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Life-saving invention for opioids created in Calgary

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WATCH: The Calgary creator and research engineer behind an invention designed to address the epidemic of opioid overdoses across the country hopes it will save lives. Jill Croteau reports – Jun 26, 2019

A Vancouver man and a Calgary research engineer have together developed a hand-held device that will save people from opioid overdoses.

The concept came from a near-death experience. Afshin Hamed has a friend whose teenage son barely survived an overdose.

“How do I stop someone else from going through this battle, because it just ruined his life,” Hamed said. “His son got access to medications and took one a day. To get the high, he took 2, then it was 3, then 4. And the next thing you know — the snowball effect — and they had to bring him back to life.”

Afshin Hamed and Scott Baker in SAIT lab. Jill Croteau

The fallout from that friend’s experience compelled Hamed to envision a piece of technology to prevent people from becoming addicts. He pitched his design of a ‘smart pill dispenser’ to SAIT’s ‘Applied Research and Innovation Technology‘ department.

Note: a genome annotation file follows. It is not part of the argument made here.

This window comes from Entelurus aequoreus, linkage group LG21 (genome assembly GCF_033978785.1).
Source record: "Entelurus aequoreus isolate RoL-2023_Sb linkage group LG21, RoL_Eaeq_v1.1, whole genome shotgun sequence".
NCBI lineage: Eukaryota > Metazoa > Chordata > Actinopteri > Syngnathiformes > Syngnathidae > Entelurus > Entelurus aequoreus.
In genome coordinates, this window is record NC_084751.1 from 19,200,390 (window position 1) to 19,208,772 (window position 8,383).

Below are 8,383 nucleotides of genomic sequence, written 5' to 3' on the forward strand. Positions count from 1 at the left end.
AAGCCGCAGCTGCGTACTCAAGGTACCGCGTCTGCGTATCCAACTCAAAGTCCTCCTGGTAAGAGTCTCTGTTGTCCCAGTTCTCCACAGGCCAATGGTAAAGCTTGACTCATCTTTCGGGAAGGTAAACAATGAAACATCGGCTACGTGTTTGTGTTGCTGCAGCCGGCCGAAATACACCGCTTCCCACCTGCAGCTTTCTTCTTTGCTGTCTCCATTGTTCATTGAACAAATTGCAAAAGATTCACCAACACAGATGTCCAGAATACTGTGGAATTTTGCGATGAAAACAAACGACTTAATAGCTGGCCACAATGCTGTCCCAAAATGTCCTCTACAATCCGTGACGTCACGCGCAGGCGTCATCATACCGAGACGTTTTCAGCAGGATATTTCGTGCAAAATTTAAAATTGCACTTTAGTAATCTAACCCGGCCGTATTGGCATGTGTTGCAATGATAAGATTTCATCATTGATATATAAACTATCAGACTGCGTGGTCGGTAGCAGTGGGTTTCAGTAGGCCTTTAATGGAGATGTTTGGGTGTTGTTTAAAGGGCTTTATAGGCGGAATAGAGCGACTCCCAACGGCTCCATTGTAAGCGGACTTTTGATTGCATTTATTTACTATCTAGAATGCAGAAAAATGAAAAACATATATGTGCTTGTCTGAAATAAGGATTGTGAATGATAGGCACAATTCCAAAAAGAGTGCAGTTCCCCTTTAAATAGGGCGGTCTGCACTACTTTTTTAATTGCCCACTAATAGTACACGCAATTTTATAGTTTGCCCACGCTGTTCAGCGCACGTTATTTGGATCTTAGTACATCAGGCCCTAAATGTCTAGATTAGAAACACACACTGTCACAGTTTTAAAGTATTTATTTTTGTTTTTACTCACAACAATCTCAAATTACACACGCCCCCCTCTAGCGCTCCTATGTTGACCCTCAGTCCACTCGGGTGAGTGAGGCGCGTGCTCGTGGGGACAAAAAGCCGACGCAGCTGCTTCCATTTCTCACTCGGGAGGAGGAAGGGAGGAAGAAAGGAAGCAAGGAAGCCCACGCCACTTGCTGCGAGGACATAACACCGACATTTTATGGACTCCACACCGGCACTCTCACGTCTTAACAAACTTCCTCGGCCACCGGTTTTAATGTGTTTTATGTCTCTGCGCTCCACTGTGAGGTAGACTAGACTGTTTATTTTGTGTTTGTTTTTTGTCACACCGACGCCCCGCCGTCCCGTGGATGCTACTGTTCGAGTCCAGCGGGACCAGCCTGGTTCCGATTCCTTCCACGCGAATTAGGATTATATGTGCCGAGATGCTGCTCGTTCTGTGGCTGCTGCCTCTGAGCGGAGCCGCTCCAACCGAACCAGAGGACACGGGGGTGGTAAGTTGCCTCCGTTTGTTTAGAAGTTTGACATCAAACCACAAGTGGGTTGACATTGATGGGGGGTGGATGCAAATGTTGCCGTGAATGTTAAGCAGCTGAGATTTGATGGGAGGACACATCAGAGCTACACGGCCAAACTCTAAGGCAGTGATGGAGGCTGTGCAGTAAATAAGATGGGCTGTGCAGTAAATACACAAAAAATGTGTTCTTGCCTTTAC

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Researcher Scott Baker, engineered a prototype using a 3D printer. The device is technologically savvy enough to only dispense the prescribed dose.

“The key challenge was to get one pill every time. Never more, never less,” Baker said.

“Without that it doesn’t do what it’s supposed to do in managing medication.”

‘Smart pill dispenser’ prototype. Jill Croteau

Data would be transmitted to a caregiver or physician to help them track the date and time each pill was dispensed.

“The ‘Ah ha!’ moment was finding a device that does give the pill every time and that ended up involving not a blind mechanical system where the user pushes a button on a black box and out comes the pill. It’s a little more involved,” Baker explained.

It’s the social investment that’s fuelling this potential breakthrough for the entire team.

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Alternate prototype. Afshin Hamed

“You could make a useful product, sell it, launch it, make a bunch of money. But the satisfaction here is that I’ve contributed back to society,” Hamed said.

“It will be exciting to see when it proved this idea and it saved this kids life,” Baker said. “I’m looking forward to that day.”

There won’t be any cost to the end user if it gets all the industry and federal government approval it requires.  It’s still about a year from being taken to market, but a Halifax pharmacy chain has agreed to launch a trial with 200 of their patients.

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